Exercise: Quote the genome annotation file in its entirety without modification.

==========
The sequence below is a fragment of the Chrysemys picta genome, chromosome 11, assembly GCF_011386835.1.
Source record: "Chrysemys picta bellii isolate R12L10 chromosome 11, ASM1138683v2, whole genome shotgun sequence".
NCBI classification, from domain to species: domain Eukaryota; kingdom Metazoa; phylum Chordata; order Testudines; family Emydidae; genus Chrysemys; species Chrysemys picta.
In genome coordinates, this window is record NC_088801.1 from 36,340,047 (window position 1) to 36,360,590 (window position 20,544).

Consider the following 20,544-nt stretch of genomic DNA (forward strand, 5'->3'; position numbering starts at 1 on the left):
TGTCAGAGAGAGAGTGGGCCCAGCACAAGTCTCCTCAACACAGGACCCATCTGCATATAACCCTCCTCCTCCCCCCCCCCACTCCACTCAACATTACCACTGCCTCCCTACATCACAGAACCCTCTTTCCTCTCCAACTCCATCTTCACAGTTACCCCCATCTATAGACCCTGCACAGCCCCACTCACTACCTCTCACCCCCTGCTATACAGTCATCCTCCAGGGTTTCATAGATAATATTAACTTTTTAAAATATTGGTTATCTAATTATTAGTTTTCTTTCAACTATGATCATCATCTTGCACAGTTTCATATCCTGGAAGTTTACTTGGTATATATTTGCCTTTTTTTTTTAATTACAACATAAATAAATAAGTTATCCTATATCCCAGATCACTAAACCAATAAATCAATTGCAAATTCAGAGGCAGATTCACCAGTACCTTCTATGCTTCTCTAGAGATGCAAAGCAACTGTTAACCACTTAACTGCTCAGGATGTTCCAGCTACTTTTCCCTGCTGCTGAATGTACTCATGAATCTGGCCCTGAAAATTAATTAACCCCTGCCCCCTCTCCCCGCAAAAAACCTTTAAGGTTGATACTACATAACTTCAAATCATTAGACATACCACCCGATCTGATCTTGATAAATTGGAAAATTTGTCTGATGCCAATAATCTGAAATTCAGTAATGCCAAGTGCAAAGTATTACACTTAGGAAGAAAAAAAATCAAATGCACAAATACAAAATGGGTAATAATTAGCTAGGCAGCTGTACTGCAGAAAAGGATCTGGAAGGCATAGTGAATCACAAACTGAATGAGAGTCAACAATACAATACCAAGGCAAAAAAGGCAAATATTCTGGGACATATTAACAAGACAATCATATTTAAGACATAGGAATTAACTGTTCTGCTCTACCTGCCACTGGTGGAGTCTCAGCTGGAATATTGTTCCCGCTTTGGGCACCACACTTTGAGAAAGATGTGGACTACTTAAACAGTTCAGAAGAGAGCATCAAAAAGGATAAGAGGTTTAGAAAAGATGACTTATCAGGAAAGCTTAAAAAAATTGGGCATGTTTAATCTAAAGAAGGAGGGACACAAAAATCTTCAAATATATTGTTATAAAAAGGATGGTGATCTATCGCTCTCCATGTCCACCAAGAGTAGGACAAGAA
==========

The sequence below is a fragment of the Chrysemys picta genome, chromosome 11, assembly GCF_011386835.1.
Source record: "Chrysemys picta bellii isolate R12L10 chromosome 11, ASM1138683v2, whole genome shotgun sequence".
NCBI classification, from domain to species: domain Eukaryota; kingdom Metazoa; phylum Chordata; order Testudines; family Emydidae; genus Chrysemys; species Chrysemys picta.
In genome coordinates, this window is record NC_088801.1 from 36,340,047 (window position 1) to 36,360,590 (window position 20,544).

Consider the following 20,544-nt stretch of genomic DNA (forward strand, 5'->3'; position numbering starts at 1 on the left):
TGTCAGAGAGAGAGTGGGCCCAGCACAAGTCTCCTCAACACAGGACCCATCTGCATATAACCCTCCTCCTCCCCCCCCCCACTCCACTCAACATTACCACTGCCTCCCTACATCACAGAACCCTCTTTCCTCTCCAACTCCATCTTCACAGTTACCCCCATCTATAGACCCTGCACAGCCCCACTCACTACCTCTCACCCCCTGCTATACAGTCATCCTCCAGGGTTTCATAGATAATATTAACTTTTTAAAATATTGGTTATCTAATTATTAGTTTTCTTTCAACTATGATCATCATCTTGCACAGTTTCATATCCTGGAAGTTTACTTGGTATATATTTGCCTTTTTTTTTTAATTACAACATAAATAAATAAGTTATCCTATATCCCAGATCACTAAACCAATAAATCAATTGCAAATTCAGAGGCAGATTCACCAGTACCTTCTATGCTTCTCTAGAGATGCAAAGCAACTGTTAACCACTTAACTGCTCAGGATGTTCCAGCTACTTTTCCCTGCTGCTGAATGTACTCATGAATCTGGCCCTGAAAATTAATTAACCCCTGCCCCCTCTCCCCGCAAAAAACCTTTAAGGTTGATACTACATAACTTCAAATCATTAGACATACCACCCGATCTGATCTTGATAAATTGGAAAATTTGTCTGATGCCAATAATCTGAAATTCAGTAATGCCAAGTGCAAAGTATTACACTTAGGAAGAAAAAAAATCAAATGCACAAATACAAAATGGGTAATAATTAGCTAGGCAGCTGTACTGCAGAAAAGGATCTGGAAGGCATAGTGAATCACAAACTGAATGAGAGTCAACAATACAATACCAAGGCAAAAAAGGCAAATATTCTGGGACATATTAACAAGACAATCATATTTAAGACATAGGAATTAACTGTTCTGCTCTACCTGCCACTGGTGGAGTCTCAGCTGGAATATTGTTCCCGCTTTGGGCACCACACTTTGAGAAAGATGTGGACTACTTAAACAGTTCAGAAGAGAGCATCAAAAAGGATAAGAGGTTTAGAAAAGATGACTTATCAGGAAAGCTTAAAAAAATTGGGCATGTTTAATCTAAAGAAGGAGGGACACAAAAATCTTCAAATATATTGTTATAAAAAGGATGGTGATCTATCGCTCTCCATGTCCACCAAGAGTAGGACAAGAA